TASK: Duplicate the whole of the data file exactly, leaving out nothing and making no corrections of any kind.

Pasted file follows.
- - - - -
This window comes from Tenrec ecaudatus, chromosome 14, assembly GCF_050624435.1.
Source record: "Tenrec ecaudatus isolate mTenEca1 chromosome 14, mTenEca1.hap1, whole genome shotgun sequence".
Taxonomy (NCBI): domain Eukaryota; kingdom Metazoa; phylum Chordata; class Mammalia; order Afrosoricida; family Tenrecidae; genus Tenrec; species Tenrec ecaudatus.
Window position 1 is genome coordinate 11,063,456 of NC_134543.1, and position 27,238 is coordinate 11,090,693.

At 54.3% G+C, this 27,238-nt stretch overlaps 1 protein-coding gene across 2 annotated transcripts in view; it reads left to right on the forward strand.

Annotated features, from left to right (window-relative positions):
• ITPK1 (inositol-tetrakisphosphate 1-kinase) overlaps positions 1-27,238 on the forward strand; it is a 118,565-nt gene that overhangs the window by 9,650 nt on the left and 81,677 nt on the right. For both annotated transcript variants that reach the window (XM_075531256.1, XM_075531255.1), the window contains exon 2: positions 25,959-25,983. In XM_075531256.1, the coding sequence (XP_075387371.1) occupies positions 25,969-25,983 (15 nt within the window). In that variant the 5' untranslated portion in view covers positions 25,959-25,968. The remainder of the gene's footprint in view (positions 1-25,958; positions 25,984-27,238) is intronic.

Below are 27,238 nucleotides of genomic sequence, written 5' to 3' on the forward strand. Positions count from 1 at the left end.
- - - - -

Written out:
This window comes from Tenrec ecaudatus, chromosome 14, assembly GCF_050624435.1.
Source record: "Tenrec ecaudatus isolate mTenEca1 chromosome 14, mTenEca1.hap1, whole genome shotgun sequence".
Taxonomy (NCBI): domain Eukaryota; kingdom Metazoa; phylum Chordata; class Mammalia; order Afrosoricida; family Tenrecidae; genus Tenrec; species Tenrec ecaudatus.
Window position 1 is genome coordinate 11,063,456 of NC_134543.1, and position 27,238 is coordinate 11,090,693.

At 54.3% G+C, this 27,238-nt stretch overlaps 1 protein-coding gene across 2 annotated transcripts in view; it reads left to right on the forward strand.

Annotated features, from left to right (window-relative positions):
• ITPK1 (inositol-tetrakisphosphate 1-kinase) overlaps positions 1-27,238 on the forward strand; it is a 118,565-nt gene that overhangs the window by 9,650 nt on the left and 81,677 nt on the right. For both annotated transcript variants that reach the window (XM_075531256.1, XM_075531255.1), the window contains exon 2: positions 25,959-25,983. In XM_075531256.1, the coding sequence (XP_075387371.1) occupies positions 25,969-25,983 (15 nt within the window). In that variant the 5' untranslated portion in view covers positions 25,959-25,968. The remainder of the gene's footprint in view (positions 1-25,958; positions 25,984-27,238) is intronic.

Below are 27,238 nucleotides of genomic sequence, written 5' to 3' on the forward strand. Positions count from 1 at the left end.